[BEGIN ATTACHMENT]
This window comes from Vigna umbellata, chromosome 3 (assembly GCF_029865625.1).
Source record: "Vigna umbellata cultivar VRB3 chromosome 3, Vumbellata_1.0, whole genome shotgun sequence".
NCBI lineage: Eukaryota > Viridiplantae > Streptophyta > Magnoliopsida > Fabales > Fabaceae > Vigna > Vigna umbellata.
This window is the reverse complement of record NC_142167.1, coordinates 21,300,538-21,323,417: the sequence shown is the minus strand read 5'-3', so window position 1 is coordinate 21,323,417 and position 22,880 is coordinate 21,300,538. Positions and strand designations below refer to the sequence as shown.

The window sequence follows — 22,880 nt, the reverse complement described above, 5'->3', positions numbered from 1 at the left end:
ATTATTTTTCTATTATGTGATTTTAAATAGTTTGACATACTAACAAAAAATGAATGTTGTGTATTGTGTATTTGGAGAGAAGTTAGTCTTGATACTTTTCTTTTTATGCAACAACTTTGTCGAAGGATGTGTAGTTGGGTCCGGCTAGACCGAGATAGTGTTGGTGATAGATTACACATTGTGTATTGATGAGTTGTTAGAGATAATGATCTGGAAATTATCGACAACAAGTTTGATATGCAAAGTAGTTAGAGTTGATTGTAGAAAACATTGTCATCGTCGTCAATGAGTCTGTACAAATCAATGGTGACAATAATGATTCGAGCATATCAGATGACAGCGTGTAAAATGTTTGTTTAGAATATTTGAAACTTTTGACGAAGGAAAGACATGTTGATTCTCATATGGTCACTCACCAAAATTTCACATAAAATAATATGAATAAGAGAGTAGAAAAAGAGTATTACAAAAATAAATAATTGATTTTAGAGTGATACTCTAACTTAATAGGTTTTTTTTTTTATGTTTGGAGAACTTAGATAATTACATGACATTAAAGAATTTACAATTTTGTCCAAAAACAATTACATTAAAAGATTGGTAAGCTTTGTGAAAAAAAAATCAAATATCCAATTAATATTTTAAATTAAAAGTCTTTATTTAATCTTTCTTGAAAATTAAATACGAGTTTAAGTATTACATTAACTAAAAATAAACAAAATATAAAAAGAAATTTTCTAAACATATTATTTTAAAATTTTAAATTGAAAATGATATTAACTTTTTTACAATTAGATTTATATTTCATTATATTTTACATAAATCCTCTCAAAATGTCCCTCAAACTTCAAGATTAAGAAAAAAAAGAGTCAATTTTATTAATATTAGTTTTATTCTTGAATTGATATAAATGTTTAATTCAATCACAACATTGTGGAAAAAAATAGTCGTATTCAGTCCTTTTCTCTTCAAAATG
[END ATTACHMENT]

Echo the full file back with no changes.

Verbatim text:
This window comes from Vigna umbellata, chromosome 3 (assembly GCF_029865625.1).
Source record: "Vigna umbellata cultivar VRB3 chromosome 3, Vumbellata_1.0, whole genome shotgun sequence".
NCBI lineage: Eukaryota > Viridiplantae > Streptophyta > Magnoliopsida > Fabales > Fabaceae > Vigna > Vigna umbellata.
This window is the reverse complement of record NC_142167.1, coordinates 21,300,538-21,323,417: the sequence shown is the minus strand read 5'-3', so window position 1 is coordinate 21,323,417 and position 22,880 is coordinate 21,300,538. Positions and strand designations below refer to the sequence as shown.

The window sequence follows — 22,880 nt, the reverse complement described above, 5'->3', positions numbered from 1 at the left end:
ATTATTTTTCTATTATGTGATTTTAAATAGTTTGACATACTAACAAAAAATGAATGTTGTGTATTGTGTATTTGGAGAGAAGTTAGTCTTGATACTTTTCTTTTTATGCAACAACTTTGTCGAAGGATGTGTAGTTGGGTCCGGCTAGACCGAGATAGTGTTGGTGATAGATTACACATTGTGTATTGATGAGTTGTTAGAGATAATGATCTGGAAATTATCGACAACAAGTTTGATATGCAAAGTAGTTAGAGTTGATTGTAGAAAACATTGTCATCGTCGTCAATGAGTCTGTACAAATCAATGGTGACAATAATGATTCGAGCATATCAGATGACAGCGTGTAAAATGTTTGTTTAGAATATTTGAAACTTTTGACGAAGGAAAGACATGTTGATTCTCATATGGTCACTCACCAAAATTTCACATAAAATAATATGAATAAGAGAGTAGAAAAAGAGTATTACAAAAATAAATAATTGATTTTAGAGTGATACTCTAACTTAATAGGTTTTTTTTTTTATGTTTGGAGAACTTAGATAATTACATGACATTAAAGAATTTACAATTTTGTCCAAAAACAATTACATTAAAAGATTGGTAAGCTTTGTGAAAAAAAAATCAAATATCCAATTAATATTTTAAATTAAAAGTCTTTATTTAATCTTTCTTGAAAATTAAATACGAGTTTAAGTATTACATTAACTAAAAATAAACAAAATATAAAAAGAAATTTTCTAAACATATTATTTTAAAATTTTAAATTGAAAATGATATTAACTTTTTTACAATTAGATTTATATTTCATTATATTTTACATAAATCCTCTCAAAATGTCCCTCAAACTTCAAGATTAAGAAAAAAAAGAGTCAATTTTATTAATATTAGTTTTATTCTTGAATTGATATAAATGTTTAATTCAATCACAACATTGTGGAAAAAAATAGTCGTATTCAGTCCTTTTCTCTTCAAAATG